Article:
For windows that don’t open, you can use a silicone window sealant to thoroughly block any gaps.
Thermal curtains and blinds – These are specifically designed to stop heat escaping, with an extra thick lining. When you’re measuring up for them, make sure your window will be fully covered so there are no gaps where warm air could leak out.
Make sure your carpets and rugs have underlay – Bare floorboards aren’t very thermally efficient and can be a major cause of draughts, so any carpet or rug you have on them is going to help. But adding underlay can really help insulate your floors. It starts from around £35⁵ so can be a worthy investment.
Draught-proofing floorboards and skirting boards – If you prefer the look of timber floorboards, you can still make them more resistant to draughts. You can fill the gaps where they meet the skirting board with a silicone filler, which will be flexible and let the floorboards move and shift over time. These are available at DIY stores and cost around £3 to £5⁶. You can also fill the gaps between them with a special dust and resin mix, plastic tape, or wood slivers – or get a professional to.
While fireplaces can look lovely, you might well not use yours – and it could be bringing a draught into your living room. But there are ways you can draught-proof your chimneys.
Chimney cap – You can pop this terracotta lid on top of the chimney on your roof, to stop air flowing in or out. It’s usually best to get this fitted by a professional, for about £150⁷.
Chimney draught excluders – You can fit this inside your chimney or around the fireplace to stop air getting in and out. They cost from £15 – but they can save you £17 a year on your bills, and cut your carbon emissions by 70kg⁸. Impressive!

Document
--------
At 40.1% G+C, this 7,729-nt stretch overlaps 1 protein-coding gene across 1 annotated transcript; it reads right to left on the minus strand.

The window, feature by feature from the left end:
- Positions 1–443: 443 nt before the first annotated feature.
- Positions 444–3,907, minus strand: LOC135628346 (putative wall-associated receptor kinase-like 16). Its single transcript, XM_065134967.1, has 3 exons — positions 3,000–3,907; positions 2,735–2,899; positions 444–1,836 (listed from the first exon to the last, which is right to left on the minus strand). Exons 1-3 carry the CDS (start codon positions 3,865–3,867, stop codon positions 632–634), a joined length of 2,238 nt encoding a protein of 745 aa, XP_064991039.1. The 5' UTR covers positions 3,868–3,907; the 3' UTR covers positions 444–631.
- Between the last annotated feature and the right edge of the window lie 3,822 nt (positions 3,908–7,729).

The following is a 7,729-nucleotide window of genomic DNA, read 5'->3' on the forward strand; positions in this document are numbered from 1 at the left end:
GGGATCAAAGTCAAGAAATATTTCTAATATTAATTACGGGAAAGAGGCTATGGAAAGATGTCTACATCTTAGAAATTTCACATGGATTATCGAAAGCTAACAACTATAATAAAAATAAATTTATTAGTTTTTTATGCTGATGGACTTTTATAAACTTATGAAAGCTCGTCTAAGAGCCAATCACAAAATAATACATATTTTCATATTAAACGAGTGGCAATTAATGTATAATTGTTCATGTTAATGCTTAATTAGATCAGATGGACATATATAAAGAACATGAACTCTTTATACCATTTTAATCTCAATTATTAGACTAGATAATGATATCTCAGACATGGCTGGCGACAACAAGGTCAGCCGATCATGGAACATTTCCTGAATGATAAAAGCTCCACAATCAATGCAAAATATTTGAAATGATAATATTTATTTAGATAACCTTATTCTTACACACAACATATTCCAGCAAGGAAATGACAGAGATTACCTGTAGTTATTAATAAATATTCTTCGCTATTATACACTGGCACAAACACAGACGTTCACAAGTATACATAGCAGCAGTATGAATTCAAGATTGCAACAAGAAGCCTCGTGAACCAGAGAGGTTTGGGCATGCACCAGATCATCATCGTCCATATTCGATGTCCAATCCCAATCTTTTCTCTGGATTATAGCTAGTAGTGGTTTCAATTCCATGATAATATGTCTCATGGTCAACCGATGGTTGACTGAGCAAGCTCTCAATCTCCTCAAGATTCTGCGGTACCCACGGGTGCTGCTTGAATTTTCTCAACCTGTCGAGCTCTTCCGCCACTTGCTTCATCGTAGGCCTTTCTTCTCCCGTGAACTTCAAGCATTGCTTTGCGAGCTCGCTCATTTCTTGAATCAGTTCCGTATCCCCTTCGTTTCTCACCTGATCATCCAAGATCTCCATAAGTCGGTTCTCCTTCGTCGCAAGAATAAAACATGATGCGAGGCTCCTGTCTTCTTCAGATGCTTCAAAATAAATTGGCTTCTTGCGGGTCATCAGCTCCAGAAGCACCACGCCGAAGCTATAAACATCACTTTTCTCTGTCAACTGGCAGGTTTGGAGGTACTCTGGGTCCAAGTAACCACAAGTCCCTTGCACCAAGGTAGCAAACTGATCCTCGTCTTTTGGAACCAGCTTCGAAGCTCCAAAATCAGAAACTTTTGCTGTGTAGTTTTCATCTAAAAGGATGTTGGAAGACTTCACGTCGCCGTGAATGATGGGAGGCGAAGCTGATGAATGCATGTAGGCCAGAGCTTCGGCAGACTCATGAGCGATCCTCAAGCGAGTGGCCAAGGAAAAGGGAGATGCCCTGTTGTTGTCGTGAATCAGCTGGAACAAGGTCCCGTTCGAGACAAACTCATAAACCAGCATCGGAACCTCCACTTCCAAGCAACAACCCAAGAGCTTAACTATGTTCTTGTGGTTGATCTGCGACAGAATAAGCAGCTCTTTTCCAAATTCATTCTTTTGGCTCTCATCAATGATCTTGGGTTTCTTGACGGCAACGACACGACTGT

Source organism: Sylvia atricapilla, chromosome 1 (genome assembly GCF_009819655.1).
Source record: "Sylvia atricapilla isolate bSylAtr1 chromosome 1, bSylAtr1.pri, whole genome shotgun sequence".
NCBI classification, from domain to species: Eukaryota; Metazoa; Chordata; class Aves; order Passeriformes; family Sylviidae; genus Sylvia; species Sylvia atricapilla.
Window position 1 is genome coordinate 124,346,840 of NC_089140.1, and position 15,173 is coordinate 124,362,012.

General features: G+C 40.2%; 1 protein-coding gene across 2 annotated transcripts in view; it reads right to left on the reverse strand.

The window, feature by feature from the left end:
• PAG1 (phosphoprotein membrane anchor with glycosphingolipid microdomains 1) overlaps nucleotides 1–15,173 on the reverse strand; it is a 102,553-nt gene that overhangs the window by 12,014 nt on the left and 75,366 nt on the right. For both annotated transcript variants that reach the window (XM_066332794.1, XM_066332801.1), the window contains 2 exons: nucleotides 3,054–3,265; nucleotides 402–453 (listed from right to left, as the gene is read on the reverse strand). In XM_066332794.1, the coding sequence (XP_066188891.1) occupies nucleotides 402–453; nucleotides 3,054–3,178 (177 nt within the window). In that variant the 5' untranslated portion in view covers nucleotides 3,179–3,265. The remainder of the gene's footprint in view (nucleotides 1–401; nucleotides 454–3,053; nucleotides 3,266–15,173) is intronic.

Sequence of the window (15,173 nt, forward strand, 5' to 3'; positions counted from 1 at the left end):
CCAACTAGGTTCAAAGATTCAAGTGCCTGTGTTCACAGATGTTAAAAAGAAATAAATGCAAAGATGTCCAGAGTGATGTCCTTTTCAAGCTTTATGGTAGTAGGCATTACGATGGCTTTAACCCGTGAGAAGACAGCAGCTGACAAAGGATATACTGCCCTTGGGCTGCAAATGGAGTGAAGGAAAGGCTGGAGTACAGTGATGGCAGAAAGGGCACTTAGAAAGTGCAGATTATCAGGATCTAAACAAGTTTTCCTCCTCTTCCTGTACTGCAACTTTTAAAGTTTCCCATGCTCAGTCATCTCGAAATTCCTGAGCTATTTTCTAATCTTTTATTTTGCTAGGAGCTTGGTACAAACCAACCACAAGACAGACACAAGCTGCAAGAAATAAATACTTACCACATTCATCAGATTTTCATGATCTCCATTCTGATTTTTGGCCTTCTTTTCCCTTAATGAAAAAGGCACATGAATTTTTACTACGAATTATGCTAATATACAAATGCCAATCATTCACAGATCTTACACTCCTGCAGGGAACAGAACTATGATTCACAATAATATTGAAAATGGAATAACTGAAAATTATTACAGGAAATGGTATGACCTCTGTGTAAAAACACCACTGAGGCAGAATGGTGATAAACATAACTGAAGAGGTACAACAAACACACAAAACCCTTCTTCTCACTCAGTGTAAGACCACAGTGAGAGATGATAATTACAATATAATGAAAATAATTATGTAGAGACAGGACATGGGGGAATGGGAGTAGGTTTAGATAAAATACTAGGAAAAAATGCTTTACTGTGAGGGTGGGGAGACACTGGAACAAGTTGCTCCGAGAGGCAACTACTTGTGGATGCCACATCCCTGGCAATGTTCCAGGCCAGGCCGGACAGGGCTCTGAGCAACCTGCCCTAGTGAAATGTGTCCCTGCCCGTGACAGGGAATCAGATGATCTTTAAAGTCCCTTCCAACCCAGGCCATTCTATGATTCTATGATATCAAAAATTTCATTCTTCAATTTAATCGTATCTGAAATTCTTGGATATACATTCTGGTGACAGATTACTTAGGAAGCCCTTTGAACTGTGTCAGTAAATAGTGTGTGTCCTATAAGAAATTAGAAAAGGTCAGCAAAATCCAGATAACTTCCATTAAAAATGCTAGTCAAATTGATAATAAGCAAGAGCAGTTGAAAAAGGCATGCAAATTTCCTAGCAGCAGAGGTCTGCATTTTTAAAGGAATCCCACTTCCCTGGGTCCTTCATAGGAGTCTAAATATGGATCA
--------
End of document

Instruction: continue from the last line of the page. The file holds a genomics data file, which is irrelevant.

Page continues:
Your loft’s an area you’re unlikely to heat, unless it’s converted and used regularly. Attics can often be chilly and un-insulated, so it’s a good idea to block up any gaps in the loft hatch that could be letting in breezes. You can use the same compression strips as you do for draught-proofing doors to do this. To make sure you make your home as energy efficient as possible, though, it’s sensible to get your loft properly insulated.
You can lose a lot of heat through the walls in your house. It’s always a good idea to get them insulated, but patching up cracks or gaps that could be letting in draughts is also a good plan.
Cracks – Depending on how big the crack is, you could do this yourself with a hard-setting filler. But if it’s a big crack, call in a surveyor to see if there’s an underlying problem.
Pipework – Where pipes leave your walls (the soil pipe, or water pipes, for example), you can use a silicone filler. For bigger gaps, you can spray expanding polyurethane foam – this expands, fills the gap, and then sets.
Extractor fans – Make sure yours is fitted snugly with a silicone sealer. And if there’s a fan you don’t use anymore, it’ll probably be more draught-efficient to brick up the gap than keep the old fan in place.
Obviously you want to stop unwanted draughts and breezes entering your home – but you also need to make sure there’s a supply of fresh air. This is especially important if a room has open flues or fires, where you need a steady supply of air to keep your home safe. Kitchens and bathrooms also need fresh air to stop mould and condensation building up.
The kind of ventilation you should keep – and keep clean and unobstructed – includes:
If you’re going to invest in draught-proofing your home, so all that nice warm air doesn’t seep out, you’ll also want to make sure your heating system is working as efficiently as it can.
An annual boiler service is one way to do this – it can be a great way of catching any issues early before they get more serious. All our boiler cover plans include an annual service as standard, so you can be sure that the effort you’ve put into draught-proofing doesn’t go to waste.
¹ Based on typical prices in Screwfix. https://www.screwfix.com/c/security-ironmongery/weatherstrips/cat840964
² Based on typical prices in Screwfix. https://www.screwfix.com/search?search=brush+seal
³ Based on typical prices in B&Q. https://www.diy.com/departments/hardware/door-furniture/keyhole-covers/DIY820028.cat
⁴ Based on typical prices at Screwfix. https://www.screwfix.com/c/security-ironmongery/letter-boxes/cat840380?producttype=brush_letter_plate
⁶ Based on typical prices at Screwfix. https://www.screwfix.com/p/no-nonsense-wood-flooring-sealant-oak-310ml/50081?_requestid=240523